Not getting enough sleep? Turn off the technology
NEW YORK (Reuters) - Dependence on televisions, cellphones and laptops may be costing Americans dearly -- in lack of sleep.
The national penchant for watching television every evening before going to sleep, playing video games late into the night or checking emails and text messages before turning off the lights could be interfering with the nation's sleep habits.
"Unfortunately, cell phones and computers, which make our lives more productive and enjoyable, may be abused to the point that they contribute to getting less sleep at night leaving millions of Americans functioning poorly the next day," Russell Rosenberg, the vice chairman of the Washington DC-based National Sleep Foundation (NSF), said in a statement.
Nearly 95 percent of people questioned in an NSF study said they used some type of electronics in the hour before going to bed, and about two-thirds admitted they do not get enough sleep during the week.
Charles Czeisler, of Harvard Medical School and Brigham and Women's Hospital in Boston, said exposure to artificial light before going to bed can increase alertness and suppress the release of melatonin, a sleep-promoting hormone.
"Technology has invaded the bedroom," Czeisler explained in an interview. "Invasion of such alerting technologies into the bedroom may contribute to the high proportion of respondents who reported they routinely get less sleep than they need."
Baby boomers, or people aged 46-64 years old, were the biggest offenders of watching television every night before going to sleep, while more than a third of 13-18 year-olds and 28 percent of young adults 19-29 year olds played video games before bedtime.
Sixty one percent also said they used their computer or laptop at least a few nights each week.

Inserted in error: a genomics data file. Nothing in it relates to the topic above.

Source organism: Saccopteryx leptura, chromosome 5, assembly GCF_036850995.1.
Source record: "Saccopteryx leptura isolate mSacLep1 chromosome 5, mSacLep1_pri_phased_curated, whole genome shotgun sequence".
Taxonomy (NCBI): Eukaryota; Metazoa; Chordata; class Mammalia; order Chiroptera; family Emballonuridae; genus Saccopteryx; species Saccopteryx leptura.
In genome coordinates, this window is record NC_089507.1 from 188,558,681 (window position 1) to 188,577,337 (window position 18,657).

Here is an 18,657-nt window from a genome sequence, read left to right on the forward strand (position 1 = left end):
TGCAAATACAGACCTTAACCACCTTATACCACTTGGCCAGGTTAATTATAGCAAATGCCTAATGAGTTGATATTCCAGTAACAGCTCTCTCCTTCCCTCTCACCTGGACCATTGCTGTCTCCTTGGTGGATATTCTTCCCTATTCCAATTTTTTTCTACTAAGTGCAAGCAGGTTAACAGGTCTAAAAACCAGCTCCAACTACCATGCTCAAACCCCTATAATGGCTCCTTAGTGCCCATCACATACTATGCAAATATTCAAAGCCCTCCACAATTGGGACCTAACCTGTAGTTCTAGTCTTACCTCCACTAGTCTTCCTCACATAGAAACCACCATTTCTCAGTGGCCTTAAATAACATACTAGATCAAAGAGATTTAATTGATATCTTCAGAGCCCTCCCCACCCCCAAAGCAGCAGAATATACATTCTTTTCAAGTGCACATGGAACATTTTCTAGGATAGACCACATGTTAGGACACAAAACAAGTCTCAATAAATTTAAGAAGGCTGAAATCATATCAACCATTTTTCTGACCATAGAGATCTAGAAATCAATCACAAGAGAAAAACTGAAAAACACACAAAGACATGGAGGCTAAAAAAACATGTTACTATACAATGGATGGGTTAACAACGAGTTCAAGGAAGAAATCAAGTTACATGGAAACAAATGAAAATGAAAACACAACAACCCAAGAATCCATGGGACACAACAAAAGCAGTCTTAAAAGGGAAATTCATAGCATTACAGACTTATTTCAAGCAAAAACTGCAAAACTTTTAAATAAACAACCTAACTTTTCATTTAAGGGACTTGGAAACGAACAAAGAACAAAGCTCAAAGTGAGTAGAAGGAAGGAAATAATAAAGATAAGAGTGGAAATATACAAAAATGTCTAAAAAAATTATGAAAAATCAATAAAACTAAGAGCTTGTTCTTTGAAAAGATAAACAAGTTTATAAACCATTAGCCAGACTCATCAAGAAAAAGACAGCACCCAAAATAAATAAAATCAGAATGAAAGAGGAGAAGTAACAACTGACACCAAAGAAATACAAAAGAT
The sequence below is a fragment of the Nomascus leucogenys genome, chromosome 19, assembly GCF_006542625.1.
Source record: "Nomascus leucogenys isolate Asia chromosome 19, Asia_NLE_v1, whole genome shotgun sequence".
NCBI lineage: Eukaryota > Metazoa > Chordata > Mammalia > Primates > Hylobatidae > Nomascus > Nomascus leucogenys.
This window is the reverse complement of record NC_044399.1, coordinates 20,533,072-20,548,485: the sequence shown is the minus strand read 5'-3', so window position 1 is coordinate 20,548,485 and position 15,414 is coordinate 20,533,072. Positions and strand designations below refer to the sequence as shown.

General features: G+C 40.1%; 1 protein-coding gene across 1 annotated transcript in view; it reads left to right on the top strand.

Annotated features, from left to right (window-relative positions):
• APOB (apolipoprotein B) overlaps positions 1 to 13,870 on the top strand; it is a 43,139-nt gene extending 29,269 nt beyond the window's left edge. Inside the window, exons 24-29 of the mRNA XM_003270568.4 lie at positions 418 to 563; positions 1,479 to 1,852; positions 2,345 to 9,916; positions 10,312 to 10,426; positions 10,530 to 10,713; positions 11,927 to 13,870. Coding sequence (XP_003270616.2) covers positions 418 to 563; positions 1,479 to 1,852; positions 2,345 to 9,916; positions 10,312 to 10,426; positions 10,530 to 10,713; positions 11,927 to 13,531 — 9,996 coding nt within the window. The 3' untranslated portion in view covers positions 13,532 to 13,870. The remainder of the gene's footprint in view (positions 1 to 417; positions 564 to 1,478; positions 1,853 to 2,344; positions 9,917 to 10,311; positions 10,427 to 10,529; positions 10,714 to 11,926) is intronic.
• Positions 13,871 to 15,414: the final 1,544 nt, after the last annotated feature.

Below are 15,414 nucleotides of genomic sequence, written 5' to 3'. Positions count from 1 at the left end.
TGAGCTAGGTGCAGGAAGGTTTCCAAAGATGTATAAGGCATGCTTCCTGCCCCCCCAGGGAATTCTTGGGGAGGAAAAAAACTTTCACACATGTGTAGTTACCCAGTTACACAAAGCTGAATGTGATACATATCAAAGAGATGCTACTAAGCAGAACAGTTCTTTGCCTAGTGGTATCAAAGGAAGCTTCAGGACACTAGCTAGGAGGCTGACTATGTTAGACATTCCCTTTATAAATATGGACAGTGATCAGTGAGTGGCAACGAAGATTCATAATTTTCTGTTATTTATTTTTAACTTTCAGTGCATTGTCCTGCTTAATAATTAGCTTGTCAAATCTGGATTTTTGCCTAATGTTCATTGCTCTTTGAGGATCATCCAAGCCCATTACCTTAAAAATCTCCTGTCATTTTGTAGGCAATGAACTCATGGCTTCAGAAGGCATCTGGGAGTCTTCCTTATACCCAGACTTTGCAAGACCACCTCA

And a propensity to stay in touch means that even people who have managed to fall asleep, are being woken up by cellphones, texts and emails during the night.
"One in 10 kids report they are being awoken by texts after they have gone to bed. People don't turn off their Blackberries," said Czeisler, adding that much of this is happening at the expense of sleep.
Generation Z'ers, 13-18 year olds, were the most sleep-deprived group, with 22 percent describing themselves as "sleepy," compared to only nine percent of baby boomers.
Sleep experts recommend that teenagers get 9 hours and 15 minutes of sleep a night but adolescents in the study were only averaging 7 hours and 26 minutes on weeknights.
"I am the most concerned about how little sleep 13-18 years are getting," said Czeisler. "Kids today are getting an hour and a half to two hours less sleep per night than they did a century ago. That means that they are losing about 50 hours of sleep per month," said Czeisler.
Americans' lack of sleep is negatively impacting their work, mood, family, driving habits, sex lives and health, according to the NSF.
All age groups are coping by consuming caffeinated drinks -- about three 12-ounce (354 ml) beverages per person -- per day, and taking naps, sometimes more than one during the day.
"Parents should get these technologies out of the bedrooms of kids if they want them to do well (in school)," said Czeisler.
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